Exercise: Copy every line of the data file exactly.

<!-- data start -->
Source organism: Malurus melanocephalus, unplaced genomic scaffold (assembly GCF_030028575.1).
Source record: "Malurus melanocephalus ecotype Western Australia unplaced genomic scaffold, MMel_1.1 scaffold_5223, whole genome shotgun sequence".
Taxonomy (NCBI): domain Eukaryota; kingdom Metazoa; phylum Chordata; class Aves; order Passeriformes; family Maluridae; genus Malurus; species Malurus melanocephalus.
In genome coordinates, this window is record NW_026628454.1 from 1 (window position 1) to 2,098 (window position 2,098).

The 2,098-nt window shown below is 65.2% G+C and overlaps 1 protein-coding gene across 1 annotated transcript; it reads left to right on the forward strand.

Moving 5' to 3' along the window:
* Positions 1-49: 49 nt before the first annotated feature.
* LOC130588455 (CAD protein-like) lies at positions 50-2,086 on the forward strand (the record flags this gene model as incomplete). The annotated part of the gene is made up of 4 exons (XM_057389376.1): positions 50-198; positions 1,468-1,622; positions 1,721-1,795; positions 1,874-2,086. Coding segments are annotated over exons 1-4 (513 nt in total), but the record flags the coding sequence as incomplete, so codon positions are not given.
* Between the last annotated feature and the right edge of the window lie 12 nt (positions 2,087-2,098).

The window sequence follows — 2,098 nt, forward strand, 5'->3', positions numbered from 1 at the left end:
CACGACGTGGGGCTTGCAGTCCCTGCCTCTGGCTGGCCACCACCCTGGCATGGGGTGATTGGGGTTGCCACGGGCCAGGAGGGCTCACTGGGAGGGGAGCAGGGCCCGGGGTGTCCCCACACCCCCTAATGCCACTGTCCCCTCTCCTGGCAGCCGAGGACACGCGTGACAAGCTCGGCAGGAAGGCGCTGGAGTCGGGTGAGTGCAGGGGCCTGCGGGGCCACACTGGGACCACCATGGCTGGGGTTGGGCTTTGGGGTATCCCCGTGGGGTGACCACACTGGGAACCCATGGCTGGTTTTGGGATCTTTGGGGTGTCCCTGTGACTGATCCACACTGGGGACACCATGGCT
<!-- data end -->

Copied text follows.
Source organism: Malurus melanocephalus, unplaced genomic scaffold (assembly GCF_030028575.1).
Source record: "Malurus melanocephalus ecotype Western Australia unplaced genomic scaffold, MMel_1.1 scaffold_5223, whole genome shotgun sequence".
Taxonomy (NCBI): domain Eukaryota; kingdom Metazoa; phylum Chordata; class Aves; order Passeriformes; family Maluridae; genus Malurus; species Malurus melanocephalus.
In genome coordinates, this window is record NW_026628454.1 from 1 (window position 1) to 2,098 (window position 2,098).

The 2,098-nt window shown below is 65.2% G+C and overlaps 1 protein-coding gene across 1 annotated transcript; it reads left to right on the forward strand.

Moving 5' to 3' along the window:
* Positions 1-49: 49 nt before the first annotated feature.
* LOC130588455 (CAD protein-like) lies at positions 50-2,086 on the forward strand (the record flags this gene model as incomplete). The annotated part of the gene is made up of 4 exons (XM_057389376.1): positions 50-198; positions 1,468-1,622; positions 1,721-1,795; positions 1,874-2,086. Coding segments are annotated over exons 1-4 (513 nt in total), but the record flags the coding sequence as incomplete, so codon positions are not given.
* Between the last annotated feature and the right edge of the window lie 12 nt (positions 2,087-2,098).

The window sequence follows — 2,098 nt, forward strand, 5'->3', positions numbered from 1 at the left end:
CACGACGTGGGGCTTGCAGTCCCTGCCTCTGGCTGGCCACCACCCTGGCATGGGGTGATTGGGGTTGCCACGGGCCAGGAGGGCTCACTGGGAGGGGAGCAGGGCCCGGGGTGTCCCCACACCCCCTAATGCCACTGTCCCCTCTCCTGGCAGCCGAGGACACGCGTGACAAGCTCGGCAGGAAGGCGCTGGAGTCGGGTGAGTGCAGGGGCCTGCGGGGCCACACTGGGACCACCATGGCTGGGGTTGGGCTTTGGGGTATCCCCGTGGGGTGACCACACTGGGAACCCATGGCTGGTTTTGGGATCTTTGGGGTGTCCCTGTGACTGATCCACACTGGGGACACCATGGCT